Over the last few months, I've been berating myself about representation of queer characters in my world. Last year, I made a list on Twitter about some of the queers that I've already introduced. Those haven't changed but I realized that I'm had not made any of those characters obvious that they were queer despite the fact they are and have been from the beginning.
Hours later, Desòchu abandoned wakes up in the middle of the desert and covered in scratches. What is he going to do? How could he survive? He quickly figures out he has only two options.
Days later, Desòchu still struggles with his father's disappearance and the clan's silence. But how far would he go when he finally loses his temper?
When Desòchu wakes up, his father is still missing and now he is fully responsible for his brother. Without anyone to comfort him or allow him to grieve, what could he do?
Despite having a night away from his duties, Desòchu can't get over his guilt about leaving his brother with his father. He decided to head back before something went wrong.
This week I submitted chapters three and four of Raging Alone to the writing group. There were some good points made but one of the ones that the entire table brought up was the names. I figured that I could use the tool I just wrote to find out how bad it was.
With some of the teenagers from another clan leaving in the morning, Desòchu hopes to get a few more hours to enjoy before resuming his duties with his brother. That meant waiting for his father to come back and hope that he wasn't too drunk.
When it comes to projects that I probably will never finish, Author Intrusion is probably right up there. Most of the time, it is because I keep restarting because I learned significant lessons. This last week was one of those cases.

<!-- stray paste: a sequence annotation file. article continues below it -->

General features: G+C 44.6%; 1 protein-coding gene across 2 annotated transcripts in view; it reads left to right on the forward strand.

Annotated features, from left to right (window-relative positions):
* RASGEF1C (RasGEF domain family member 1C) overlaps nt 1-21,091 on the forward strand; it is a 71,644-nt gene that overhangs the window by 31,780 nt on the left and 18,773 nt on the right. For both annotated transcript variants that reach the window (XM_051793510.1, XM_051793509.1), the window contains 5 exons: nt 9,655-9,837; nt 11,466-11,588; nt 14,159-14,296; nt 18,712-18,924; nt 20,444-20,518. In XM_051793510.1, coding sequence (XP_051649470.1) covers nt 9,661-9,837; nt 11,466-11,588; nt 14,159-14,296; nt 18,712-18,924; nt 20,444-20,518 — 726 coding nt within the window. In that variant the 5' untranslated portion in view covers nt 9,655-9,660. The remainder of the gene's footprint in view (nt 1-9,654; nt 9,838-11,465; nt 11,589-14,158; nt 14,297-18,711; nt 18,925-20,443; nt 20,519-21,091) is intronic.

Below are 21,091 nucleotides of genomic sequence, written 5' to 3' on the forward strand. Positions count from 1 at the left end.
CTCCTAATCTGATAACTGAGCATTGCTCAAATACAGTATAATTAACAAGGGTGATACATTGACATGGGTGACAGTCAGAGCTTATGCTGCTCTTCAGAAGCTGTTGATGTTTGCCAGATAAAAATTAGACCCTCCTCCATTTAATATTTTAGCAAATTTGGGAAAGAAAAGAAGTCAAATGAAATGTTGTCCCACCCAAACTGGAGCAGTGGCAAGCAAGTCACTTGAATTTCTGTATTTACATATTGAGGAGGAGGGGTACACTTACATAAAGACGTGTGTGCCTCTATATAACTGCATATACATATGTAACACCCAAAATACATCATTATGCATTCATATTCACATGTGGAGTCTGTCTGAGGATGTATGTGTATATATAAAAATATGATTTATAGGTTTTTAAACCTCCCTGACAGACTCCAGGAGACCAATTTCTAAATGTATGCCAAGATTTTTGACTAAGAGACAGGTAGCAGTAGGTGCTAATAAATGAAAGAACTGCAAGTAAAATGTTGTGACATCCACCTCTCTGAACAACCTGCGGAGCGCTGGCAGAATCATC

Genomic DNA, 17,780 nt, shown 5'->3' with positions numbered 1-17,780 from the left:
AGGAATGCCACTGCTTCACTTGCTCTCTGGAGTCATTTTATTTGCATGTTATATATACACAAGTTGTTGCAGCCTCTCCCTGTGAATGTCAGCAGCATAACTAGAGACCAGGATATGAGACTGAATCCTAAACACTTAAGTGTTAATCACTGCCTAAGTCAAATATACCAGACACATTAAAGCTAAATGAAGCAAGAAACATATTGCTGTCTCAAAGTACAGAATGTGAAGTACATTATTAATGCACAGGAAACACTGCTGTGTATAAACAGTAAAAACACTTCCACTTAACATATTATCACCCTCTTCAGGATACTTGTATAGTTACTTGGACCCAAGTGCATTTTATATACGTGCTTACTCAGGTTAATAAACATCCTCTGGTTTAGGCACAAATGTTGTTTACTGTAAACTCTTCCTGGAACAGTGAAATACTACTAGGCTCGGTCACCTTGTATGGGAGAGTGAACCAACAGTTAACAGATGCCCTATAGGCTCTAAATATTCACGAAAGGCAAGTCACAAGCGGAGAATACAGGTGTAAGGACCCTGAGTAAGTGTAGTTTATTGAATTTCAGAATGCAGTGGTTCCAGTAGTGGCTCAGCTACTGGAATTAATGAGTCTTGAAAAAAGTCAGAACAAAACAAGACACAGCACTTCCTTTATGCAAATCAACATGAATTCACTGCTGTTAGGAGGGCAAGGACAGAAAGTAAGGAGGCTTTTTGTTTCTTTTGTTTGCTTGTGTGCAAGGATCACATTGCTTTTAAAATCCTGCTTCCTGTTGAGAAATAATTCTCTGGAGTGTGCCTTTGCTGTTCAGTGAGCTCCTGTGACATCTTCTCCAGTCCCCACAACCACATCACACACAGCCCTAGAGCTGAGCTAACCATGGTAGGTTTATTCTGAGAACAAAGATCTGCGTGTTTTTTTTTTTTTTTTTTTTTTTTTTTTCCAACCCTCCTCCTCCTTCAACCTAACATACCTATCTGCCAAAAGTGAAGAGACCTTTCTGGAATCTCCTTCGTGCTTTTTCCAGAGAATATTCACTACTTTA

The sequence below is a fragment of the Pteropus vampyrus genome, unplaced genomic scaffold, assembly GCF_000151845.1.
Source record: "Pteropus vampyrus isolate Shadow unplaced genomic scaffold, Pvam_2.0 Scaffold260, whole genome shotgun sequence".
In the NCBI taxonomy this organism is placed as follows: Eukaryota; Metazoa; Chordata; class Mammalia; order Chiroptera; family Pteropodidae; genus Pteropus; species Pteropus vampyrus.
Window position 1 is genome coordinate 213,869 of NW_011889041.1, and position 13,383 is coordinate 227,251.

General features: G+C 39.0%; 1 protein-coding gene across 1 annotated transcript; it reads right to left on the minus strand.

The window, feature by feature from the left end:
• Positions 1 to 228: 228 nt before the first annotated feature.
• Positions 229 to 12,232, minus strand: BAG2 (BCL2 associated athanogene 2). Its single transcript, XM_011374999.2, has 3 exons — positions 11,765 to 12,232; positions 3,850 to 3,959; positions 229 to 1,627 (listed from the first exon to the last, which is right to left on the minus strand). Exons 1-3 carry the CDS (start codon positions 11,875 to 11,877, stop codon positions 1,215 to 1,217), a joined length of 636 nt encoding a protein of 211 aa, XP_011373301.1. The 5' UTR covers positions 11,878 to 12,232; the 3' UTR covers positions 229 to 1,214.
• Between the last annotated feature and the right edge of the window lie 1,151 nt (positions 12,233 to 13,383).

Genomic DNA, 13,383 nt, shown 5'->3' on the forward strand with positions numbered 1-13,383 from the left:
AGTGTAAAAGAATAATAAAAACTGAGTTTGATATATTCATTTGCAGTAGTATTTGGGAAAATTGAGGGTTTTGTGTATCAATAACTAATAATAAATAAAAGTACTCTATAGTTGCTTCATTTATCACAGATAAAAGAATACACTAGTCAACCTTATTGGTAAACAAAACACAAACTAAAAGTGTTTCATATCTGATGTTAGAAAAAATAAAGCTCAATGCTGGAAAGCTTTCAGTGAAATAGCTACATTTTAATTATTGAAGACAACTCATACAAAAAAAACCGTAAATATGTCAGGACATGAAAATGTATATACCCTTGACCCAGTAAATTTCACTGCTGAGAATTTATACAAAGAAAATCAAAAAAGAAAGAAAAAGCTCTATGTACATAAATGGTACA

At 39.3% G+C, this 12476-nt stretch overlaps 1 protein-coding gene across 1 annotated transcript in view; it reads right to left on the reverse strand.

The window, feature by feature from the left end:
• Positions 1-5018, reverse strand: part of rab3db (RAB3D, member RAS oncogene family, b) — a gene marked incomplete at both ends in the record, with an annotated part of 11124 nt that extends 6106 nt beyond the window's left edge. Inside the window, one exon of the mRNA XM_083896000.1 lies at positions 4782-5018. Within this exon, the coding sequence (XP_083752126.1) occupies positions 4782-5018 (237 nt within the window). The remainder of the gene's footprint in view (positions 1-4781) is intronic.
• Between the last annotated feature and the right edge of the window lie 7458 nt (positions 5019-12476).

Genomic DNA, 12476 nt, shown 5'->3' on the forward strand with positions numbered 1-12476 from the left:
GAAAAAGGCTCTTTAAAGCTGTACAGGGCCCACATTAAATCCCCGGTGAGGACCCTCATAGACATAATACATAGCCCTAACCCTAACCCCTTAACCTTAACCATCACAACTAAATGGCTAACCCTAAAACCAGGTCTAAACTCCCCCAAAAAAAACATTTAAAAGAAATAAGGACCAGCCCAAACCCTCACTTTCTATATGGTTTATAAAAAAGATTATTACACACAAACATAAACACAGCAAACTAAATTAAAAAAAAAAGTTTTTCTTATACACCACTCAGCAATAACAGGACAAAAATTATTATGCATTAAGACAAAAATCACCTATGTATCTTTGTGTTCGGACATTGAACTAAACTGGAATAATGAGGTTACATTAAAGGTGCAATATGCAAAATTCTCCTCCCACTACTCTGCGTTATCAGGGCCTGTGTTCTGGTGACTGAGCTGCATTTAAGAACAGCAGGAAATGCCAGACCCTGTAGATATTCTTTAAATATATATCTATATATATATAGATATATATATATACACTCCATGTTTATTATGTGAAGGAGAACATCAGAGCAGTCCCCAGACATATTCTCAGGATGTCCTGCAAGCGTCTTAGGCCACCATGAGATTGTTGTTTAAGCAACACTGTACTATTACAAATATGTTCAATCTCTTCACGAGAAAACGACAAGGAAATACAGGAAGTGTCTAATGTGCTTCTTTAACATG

On the thirthieth day of National Poetry Month, I present a poem about battle and fighting for a cause.
For the twenty-ninth day of National Poetry Month, I wrote about poem about my son's first breath.
For the twenty-eight day of National Poetry Month, the theme is forbidden lesbian lovers.
On the twenty-seventh day of National Poetry Month, I wrote a poem about my marriage.
On the twenty-sixth day of National Poetry Month, I have a little poem about losing a child.
For the twenty-fifth day of National Poetry Month, I have a little poem about slavery and racism.
For the twenty-fourth day of National Poetry Month, I have a little spoiler for a novel I'm planning on writing.
On one of the few nights where Desòchu had a break, he spent it with his friends getting drunk. He figured he could get home before anyone noticed. He was wrong.
Content Warning for Suicide and Murder For the twenty-third day of National Poetry Month, I have a poem about the horrors of growing up.
For the twenty-second day of National Poetry Month, I have a poem about steam engines.
For the first and twenty day of National Poetry Month, I wrote a poem about attuning oneself to rock.
For the twentieth day of National Poetry Month, I have a little poem about flying. There is something about fliers I love, both the joy of losing oneself in the clouds but also the freedom to move.
For the nineteenth day of National Poetry Month, I wrote a poem about how telepaths view the world.
About four years ago, I started posting weekly chapters. As of this week, I've been doing that for two hundred consecutive weeks.
For the eighteenth day of National Poetry Month, I present a little poem about being immortal. Remarkably, I'm not fond of immortals as a theme.
For National Poetry Month, I present another poem for day seventeen: I Am Shadows. This is a little piece about assassins using shadow magic.
On his birthday, Desòchu is stilling alone on the edge of the cliff remembering his mother. But what will happen when someone arrives to dredge up the forbidden thoughts?
On the sixteenth day of April, I present another poem for National Poetry Month. Today we have a little piece about high society and telepathy.